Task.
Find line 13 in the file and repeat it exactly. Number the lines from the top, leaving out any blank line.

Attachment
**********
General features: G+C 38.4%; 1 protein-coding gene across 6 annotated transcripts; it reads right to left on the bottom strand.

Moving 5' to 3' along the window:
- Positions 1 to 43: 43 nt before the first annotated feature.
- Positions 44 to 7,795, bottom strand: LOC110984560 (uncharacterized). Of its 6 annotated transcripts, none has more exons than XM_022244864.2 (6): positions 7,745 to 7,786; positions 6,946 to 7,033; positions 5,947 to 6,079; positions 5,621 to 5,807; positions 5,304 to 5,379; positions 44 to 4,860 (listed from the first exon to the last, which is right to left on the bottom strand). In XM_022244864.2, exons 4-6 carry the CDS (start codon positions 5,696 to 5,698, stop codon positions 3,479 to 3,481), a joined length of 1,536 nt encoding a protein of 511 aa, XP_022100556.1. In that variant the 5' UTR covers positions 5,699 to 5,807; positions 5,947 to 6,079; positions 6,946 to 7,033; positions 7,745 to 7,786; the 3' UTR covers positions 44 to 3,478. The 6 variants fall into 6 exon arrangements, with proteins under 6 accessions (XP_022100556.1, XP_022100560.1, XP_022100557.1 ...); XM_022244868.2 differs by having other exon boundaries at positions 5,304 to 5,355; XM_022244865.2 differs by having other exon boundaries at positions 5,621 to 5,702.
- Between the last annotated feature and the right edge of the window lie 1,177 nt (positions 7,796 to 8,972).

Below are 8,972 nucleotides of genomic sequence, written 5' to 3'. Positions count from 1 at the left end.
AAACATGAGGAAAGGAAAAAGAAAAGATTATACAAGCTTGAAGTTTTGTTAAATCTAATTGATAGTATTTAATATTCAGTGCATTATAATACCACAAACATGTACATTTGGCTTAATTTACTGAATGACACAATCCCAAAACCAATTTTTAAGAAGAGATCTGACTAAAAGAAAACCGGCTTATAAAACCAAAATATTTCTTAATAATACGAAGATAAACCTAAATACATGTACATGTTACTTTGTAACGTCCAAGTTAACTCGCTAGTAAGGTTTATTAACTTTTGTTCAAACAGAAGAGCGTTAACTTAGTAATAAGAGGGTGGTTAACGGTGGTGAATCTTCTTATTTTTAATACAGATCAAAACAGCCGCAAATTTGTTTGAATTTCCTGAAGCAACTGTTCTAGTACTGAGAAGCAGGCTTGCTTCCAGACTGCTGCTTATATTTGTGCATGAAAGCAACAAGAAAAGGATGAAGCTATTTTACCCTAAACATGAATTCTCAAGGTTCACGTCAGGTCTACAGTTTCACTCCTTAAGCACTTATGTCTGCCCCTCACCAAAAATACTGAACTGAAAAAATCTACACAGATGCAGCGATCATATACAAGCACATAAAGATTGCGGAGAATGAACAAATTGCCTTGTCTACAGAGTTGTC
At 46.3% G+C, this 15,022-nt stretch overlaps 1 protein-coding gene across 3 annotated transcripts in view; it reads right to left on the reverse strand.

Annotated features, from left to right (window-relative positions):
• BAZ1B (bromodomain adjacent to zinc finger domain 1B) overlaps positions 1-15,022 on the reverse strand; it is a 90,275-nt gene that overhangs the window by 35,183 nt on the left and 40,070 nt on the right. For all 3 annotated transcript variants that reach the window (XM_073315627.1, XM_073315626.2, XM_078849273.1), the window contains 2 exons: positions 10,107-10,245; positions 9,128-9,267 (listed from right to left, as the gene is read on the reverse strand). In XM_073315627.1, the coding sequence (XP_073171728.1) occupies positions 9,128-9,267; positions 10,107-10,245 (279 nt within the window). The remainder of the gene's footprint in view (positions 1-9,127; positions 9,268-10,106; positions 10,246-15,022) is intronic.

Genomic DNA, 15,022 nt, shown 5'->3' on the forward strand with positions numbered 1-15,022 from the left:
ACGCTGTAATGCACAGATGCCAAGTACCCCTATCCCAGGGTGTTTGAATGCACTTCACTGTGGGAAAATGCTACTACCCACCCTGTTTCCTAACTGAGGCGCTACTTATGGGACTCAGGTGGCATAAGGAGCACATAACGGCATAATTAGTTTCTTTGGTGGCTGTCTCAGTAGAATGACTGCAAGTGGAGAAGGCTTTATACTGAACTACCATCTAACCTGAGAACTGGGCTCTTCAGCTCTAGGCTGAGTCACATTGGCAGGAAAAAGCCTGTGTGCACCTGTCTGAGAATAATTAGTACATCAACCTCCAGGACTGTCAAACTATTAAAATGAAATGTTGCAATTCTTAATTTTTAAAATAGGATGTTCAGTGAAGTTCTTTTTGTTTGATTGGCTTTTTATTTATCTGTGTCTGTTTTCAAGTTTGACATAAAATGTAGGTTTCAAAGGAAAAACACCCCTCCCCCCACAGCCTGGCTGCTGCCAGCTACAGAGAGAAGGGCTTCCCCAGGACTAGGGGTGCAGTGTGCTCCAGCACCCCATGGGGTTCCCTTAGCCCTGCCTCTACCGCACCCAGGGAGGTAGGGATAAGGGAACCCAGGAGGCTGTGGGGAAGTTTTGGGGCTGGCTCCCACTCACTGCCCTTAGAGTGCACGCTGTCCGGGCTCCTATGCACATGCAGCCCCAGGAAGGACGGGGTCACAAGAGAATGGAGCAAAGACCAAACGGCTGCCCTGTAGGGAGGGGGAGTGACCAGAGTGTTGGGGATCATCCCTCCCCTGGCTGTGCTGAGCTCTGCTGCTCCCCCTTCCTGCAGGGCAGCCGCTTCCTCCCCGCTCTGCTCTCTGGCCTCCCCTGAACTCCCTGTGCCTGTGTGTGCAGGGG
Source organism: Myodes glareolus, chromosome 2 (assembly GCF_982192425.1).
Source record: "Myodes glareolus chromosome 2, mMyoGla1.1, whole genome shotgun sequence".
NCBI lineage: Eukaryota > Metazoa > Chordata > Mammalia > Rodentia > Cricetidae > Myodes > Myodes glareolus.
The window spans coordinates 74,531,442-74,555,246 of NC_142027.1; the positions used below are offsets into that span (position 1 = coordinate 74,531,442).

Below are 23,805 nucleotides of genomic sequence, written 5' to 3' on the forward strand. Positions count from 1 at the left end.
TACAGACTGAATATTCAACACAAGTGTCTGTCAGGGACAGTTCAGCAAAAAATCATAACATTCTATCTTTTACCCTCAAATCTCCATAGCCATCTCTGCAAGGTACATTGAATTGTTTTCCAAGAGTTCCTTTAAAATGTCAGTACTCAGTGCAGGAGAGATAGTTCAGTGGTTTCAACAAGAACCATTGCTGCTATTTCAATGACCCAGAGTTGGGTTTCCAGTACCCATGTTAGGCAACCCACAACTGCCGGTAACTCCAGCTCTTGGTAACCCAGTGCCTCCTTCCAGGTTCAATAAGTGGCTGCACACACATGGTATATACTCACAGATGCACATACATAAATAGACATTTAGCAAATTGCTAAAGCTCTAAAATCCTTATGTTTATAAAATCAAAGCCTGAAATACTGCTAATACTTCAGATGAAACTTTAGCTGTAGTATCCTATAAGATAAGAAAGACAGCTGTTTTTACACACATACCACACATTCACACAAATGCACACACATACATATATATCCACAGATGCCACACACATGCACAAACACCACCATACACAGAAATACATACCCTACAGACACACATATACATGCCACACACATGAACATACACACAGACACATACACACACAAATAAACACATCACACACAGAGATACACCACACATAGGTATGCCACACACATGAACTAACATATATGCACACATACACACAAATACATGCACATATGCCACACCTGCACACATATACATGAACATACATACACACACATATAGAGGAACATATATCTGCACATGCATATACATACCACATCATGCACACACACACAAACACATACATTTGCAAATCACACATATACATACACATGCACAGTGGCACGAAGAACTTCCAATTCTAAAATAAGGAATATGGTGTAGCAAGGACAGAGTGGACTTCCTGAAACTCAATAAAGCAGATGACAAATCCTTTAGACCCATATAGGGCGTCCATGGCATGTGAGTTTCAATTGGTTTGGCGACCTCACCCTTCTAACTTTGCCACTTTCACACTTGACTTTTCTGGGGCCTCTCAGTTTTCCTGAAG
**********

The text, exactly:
Source organism: Myodes glareolus, chromosome 2 (assembly GCF_982192425.1).